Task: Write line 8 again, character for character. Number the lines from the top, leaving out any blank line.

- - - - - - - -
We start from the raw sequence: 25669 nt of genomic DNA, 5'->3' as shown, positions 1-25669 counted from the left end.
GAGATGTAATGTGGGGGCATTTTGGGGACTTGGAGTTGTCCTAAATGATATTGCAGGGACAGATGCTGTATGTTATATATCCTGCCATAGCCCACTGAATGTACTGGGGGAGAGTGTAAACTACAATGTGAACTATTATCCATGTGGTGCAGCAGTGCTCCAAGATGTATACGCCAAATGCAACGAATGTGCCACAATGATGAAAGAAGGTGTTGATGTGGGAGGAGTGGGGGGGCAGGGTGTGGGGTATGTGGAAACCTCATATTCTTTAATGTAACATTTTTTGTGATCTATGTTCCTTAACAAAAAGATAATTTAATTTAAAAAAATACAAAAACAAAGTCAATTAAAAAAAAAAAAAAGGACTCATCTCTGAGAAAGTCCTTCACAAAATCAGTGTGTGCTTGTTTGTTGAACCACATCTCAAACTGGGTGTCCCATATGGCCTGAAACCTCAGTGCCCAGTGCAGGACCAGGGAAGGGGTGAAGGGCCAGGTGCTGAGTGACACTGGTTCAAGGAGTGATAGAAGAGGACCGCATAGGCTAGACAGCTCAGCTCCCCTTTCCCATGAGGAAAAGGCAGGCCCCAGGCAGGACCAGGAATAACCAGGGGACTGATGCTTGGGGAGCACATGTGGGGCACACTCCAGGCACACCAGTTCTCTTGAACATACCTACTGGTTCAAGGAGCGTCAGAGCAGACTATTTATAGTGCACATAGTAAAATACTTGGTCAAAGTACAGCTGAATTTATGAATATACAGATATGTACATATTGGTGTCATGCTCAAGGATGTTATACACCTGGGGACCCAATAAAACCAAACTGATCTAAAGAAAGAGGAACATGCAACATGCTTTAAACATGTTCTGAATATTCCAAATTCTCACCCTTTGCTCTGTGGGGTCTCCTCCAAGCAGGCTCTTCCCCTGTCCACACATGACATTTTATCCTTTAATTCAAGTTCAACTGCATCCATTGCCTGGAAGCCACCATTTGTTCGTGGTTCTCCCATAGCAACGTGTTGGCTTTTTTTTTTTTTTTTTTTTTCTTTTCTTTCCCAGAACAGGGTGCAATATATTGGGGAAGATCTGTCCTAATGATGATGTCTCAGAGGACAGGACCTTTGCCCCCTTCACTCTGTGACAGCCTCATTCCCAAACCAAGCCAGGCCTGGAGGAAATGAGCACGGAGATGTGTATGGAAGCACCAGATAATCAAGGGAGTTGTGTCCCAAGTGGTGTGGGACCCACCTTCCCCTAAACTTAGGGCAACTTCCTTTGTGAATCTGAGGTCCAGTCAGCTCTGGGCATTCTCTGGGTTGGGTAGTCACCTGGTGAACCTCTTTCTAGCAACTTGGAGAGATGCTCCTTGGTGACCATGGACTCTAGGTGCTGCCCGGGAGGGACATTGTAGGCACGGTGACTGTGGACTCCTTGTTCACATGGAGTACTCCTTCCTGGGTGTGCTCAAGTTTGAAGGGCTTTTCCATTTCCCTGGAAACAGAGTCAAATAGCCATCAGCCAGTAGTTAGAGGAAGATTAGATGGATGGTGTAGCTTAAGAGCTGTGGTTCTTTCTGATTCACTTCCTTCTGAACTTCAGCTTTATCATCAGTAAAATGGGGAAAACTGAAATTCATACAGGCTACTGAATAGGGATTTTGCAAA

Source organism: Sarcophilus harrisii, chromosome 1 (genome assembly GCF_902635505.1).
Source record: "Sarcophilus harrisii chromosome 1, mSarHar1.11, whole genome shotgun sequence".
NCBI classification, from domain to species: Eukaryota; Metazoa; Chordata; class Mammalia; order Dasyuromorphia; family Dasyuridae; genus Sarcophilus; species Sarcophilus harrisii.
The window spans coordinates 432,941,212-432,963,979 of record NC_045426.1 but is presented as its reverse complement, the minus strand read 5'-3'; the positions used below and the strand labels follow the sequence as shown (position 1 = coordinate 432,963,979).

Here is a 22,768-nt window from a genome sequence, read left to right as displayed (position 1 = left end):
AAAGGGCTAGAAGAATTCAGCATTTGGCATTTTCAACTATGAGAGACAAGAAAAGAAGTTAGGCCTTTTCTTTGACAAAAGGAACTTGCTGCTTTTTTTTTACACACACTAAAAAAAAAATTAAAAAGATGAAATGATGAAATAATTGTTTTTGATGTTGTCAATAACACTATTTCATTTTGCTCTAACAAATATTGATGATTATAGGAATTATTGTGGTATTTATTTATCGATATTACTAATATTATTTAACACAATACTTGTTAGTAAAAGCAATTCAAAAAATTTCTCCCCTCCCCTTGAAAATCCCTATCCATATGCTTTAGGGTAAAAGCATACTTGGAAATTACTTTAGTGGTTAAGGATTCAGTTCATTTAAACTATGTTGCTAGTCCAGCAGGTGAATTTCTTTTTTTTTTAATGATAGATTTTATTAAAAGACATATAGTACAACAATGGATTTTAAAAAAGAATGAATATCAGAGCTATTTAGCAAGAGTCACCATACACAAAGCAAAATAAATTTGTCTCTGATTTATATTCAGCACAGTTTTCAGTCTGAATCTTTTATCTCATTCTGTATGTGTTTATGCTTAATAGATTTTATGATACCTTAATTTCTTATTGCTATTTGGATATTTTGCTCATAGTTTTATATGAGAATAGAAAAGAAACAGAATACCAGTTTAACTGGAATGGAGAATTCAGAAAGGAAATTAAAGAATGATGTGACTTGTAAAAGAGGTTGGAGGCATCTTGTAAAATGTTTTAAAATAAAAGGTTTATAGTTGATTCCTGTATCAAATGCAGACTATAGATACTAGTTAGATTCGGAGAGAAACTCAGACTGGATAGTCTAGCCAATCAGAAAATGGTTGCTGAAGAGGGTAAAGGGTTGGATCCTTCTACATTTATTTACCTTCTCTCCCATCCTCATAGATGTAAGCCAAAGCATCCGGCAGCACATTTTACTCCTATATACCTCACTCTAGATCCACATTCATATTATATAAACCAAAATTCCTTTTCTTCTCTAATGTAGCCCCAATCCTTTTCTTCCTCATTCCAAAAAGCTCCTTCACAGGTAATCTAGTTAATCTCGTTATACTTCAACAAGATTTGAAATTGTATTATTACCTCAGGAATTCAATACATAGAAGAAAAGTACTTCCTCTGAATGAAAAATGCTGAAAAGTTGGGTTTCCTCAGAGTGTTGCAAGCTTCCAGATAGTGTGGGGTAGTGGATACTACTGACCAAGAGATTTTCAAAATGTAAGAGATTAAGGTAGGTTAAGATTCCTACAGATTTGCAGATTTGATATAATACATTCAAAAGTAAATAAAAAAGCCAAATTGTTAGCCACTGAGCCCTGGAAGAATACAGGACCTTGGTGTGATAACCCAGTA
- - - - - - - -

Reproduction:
AAAGGGCTAGAAGAATTCAGCATTTGGCATTTTCAACTATGAGAGACAAGAAAAGAAGTTAGGCCTTTTCTTTGACAAAAGGAACTTGCTGCTTTTTTTTTACACACACTAAAAAAAAAATTAAAAAGATGAAATGATGAAATAATTGTTTTTGATGTTGTCAATAACACTATTTCATTTTGCTCTAACAAATATTGATGATTATAGGAATTATTGTGGTATTTATTTATCGATATTACTAATATTATTTAACACAATACTTGTTAGTAAAAGCAATTCAAAAAATTTCTCCCCTCCCCTTGAAAATCCCTATCCATATGCTTTAGGGTAAAAGCATACTTGGAAATTACTTTAGTGGTTAAGGATTCAGTTCATTTAAACTATGTTGCTAGTCCAGCAGGTGAATTTCTTTTTTTTTTAATGATAGATTTTATTAAAAGACATATAGTACAACAATGGATTTTAAAAAAGAATGAATATCAGAGCTATTTAGCAAGAGTCACCATACACAAAGCAAAATAAATTTGTCTCTGATTTATATTCAGCACAGTTTTCAGTCTGAATCTTTTATCTCATTCTGTATGTGTTTATGCTTAATAGATTTTATGATACCTTAATTTCTTATTGCTATTTGGATATTTTGCTCATAGTTTTATATGAGAATAGAAAAGAAACAGAATACCAGTTTAACTGGAATGGAGAATTCAGAAAGGAAATTAAAGAATGATGTGACTTGTAAAAGAGGTTGGAGGCATCTTGTAAAATGTTTTAAAATAAAAGGTTTATAGTTGATTCCTGTATCAAATGCAGACTATAGATACTAGTTAGATTCGGAGAGAAACTCAGACTGGATAGTCTAGCCAATCAGAAAATGGTTGCTGAAGAGGGTAAAGGGTTGGATCCTTCTACATTTATTTACCTTCTCTCCCATCCTCATAGATGTAAGCCAAAGCATCCGGCAGCACATTTTACTCCTATATACCTCACTCTAGATCCACATTCATATTATATAAACCAAAATTCCTTTTCTTCTCTAATGTAGCCCCAATCCTTTTCTTCCTCATTCCAAAAAGCTCCTTCACAGGTAATCTAGTTAATCTCGTTATACTTCAACAAGATTTGAAATTGTATTATTACCTCAGGAATTCAATACATAGAAGAAAAGTACTTCCTCTGAATGAAAAATGCTGAAAAGTTGGGTTTCCTCAGAGTGTTGCAAGCTTCCAGATAGTGTGGGGTAGTGGATACTACTGACCAAGAGATTTTCAAAATGTAAGAGATTAAGGTAGGTTAAGATTCCTACAGATTTGCAGATTTGATATAATACATTCAAAAGTAAATAAAAAAGCCAAATTGTTAGCCACTGAGCCCTGGAAGAATACAGGACCTTGGTGTGATAACCCAGTA